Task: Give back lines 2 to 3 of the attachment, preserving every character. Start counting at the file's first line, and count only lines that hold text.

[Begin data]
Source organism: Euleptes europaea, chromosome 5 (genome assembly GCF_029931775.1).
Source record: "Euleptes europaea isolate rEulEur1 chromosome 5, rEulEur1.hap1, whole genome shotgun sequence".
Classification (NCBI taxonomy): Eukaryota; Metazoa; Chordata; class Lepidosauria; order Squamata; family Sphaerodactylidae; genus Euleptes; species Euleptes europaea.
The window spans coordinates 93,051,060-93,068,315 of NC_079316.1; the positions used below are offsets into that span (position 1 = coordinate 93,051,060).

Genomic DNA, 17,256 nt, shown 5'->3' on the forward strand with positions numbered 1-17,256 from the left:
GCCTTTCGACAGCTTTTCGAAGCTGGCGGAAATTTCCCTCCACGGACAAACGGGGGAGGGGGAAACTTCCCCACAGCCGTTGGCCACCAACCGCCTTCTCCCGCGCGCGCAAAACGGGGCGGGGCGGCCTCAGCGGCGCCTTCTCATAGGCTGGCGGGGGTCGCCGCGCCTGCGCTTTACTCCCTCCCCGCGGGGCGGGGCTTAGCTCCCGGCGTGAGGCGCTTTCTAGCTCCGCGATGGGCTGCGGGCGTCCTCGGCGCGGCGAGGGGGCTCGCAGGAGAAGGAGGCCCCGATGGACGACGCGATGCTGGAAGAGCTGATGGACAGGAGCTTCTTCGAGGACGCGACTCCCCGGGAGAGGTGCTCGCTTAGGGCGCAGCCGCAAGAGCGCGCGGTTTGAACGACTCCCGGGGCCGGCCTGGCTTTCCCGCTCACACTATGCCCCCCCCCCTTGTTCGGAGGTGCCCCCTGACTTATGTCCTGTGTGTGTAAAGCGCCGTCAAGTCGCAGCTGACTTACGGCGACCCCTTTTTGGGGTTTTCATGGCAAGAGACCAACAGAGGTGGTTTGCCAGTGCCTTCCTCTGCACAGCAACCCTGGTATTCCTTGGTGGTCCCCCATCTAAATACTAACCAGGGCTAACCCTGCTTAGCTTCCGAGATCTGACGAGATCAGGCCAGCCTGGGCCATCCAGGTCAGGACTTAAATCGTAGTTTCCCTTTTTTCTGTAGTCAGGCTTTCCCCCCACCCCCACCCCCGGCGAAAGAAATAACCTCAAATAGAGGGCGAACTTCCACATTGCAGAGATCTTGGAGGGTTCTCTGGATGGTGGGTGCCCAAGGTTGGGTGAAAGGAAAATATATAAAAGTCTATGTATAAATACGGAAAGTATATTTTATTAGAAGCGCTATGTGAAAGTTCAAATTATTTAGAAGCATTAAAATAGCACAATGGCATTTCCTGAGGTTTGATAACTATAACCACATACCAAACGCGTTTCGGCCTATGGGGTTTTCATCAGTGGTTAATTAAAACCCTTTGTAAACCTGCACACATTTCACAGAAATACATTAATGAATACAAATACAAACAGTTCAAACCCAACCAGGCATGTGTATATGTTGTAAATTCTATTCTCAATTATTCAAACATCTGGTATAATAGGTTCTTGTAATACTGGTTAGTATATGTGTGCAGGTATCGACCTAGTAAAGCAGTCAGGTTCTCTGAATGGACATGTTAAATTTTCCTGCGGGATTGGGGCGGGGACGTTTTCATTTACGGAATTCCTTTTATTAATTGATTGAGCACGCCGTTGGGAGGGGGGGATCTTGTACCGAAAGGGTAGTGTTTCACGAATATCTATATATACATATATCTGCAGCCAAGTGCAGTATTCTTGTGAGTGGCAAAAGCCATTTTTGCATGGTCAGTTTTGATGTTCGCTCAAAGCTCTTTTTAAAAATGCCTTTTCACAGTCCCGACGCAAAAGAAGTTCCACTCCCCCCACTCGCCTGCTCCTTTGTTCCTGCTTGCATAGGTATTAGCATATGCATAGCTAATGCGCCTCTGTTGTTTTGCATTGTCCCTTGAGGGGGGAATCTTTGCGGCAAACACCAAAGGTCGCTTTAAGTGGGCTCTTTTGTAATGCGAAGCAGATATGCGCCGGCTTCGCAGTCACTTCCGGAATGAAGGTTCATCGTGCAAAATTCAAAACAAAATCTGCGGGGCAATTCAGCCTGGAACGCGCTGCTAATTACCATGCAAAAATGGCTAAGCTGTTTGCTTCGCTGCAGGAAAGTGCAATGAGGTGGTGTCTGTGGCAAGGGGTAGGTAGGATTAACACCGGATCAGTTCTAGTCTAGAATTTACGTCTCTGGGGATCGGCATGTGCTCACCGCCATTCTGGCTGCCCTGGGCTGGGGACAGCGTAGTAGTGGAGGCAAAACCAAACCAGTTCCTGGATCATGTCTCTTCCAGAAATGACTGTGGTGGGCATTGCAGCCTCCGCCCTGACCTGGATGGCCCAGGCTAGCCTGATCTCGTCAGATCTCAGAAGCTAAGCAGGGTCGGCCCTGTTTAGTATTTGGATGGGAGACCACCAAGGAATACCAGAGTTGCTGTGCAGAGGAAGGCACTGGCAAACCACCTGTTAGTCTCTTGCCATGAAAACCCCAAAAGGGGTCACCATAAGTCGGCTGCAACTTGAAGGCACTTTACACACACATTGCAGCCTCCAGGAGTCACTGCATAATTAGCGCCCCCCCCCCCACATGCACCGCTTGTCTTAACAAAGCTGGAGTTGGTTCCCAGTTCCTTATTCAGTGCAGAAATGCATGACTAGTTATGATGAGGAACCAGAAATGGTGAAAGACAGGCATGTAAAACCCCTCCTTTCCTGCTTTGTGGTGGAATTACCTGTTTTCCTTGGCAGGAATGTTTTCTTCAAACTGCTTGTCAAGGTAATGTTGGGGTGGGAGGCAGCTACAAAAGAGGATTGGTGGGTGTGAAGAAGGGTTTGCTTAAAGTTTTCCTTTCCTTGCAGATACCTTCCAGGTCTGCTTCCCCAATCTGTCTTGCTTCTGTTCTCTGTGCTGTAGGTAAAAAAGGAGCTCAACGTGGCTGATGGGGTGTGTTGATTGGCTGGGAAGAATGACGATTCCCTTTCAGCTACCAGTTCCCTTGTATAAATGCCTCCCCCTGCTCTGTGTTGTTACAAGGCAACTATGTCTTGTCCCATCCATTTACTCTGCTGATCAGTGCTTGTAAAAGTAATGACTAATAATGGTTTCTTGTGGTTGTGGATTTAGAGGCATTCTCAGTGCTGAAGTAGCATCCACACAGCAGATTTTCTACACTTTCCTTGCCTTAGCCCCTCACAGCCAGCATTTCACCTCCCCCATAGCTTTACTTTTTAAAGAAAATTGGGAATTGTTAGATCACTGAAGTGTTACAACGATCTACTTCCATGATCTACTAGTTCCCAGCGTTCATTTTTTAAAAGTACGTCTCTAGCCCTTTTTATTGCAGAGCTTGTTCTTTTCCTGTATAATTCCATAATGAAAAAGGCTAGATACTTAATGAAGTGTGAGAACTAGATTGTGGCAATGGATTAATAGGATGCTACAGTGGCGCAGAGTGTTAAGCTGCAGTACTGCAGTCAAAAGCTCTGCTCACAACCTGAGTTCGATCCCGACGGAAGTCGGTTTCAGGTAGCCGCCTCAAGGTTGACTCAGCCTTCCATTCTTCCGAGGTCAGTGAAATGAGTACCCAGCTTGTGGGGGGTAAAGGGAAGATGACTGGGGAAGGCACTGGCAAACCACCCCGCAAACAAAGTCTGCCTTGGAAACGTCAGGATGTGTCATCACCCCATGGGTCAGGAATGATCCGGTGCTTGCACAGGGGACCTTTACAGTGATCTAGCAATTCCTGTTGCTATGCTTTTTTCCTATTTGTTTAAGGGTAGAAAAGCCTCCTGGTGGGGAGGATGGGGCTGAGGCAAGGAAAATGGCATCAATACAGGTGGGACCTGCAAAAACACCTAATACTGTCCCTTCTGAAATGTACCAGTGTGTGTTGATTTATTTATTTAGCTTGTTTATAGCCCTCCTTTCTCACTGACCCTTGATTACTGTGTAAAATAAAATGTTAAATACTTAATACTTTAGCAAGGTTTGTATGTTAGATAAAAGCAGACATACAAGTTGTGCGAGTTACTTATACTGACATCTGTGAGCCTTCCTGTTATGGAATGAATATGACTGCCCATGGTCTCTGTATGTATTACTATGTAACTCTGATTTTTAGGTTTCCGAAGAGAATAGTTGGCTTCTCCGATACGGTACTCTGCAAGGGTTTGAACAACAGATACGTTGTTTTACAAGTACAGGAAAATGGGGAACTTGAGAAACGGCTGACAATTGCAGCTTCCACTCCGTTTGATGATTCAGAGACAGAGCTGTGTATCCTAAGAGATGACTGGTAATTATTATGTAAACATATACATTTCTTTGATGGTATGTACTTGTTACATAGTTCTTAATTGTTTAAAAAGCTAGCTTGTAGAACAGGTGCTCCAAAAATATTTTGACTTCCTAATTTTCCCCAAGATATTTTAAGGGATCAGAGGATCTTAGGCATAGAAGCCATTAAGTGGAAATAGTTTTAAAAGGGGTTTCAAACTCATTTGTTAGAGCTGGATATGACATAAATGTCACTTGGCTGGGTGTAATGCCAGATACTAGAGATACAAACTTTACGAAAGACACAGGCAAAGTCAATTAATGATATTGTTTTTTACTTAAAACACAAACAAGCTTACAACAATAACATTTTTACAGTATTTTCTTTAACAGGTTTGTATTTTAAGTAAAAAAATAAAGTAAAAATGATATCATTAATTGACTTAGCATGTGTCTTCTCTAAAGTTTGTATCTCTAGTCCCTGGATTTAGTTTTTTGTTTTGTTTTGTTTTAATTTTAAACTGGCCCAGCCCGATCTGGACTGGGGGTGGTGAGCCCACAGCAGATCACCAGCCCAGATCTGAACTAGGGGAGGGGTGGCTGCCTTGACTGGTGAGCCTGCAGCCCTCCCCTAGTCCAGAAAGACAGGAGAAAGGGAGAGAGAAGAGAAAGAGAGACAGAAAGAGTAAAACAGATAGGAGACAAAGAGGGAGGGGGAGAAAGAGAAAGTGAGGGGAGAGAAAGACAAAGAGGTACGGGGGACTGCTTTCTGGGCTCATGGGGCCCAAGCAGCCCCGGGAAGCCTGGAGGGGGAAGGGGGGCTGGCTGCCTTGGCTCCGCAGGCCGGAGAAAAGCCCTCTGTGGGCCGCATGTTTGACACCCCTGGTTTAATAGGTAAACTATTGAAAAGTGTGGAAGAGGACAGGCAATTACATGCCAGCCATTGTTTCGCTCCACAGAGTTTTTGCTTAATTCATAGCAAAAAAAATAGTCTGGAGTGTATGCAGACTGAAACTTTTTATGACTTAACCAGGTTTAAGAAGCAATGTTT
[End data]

Source record: "Euleptes europaea isolate rEulEur1 chromosome 5, rEulEur1.hap1, whole genome shotgun sequence".
Classification (NCBI taxonomy): Eukaryota; Metazoa; Chordata; class Lepidosauria; order Squamata; family Sphaerodactylidae; genus Euleptes; species Euleptes europaea.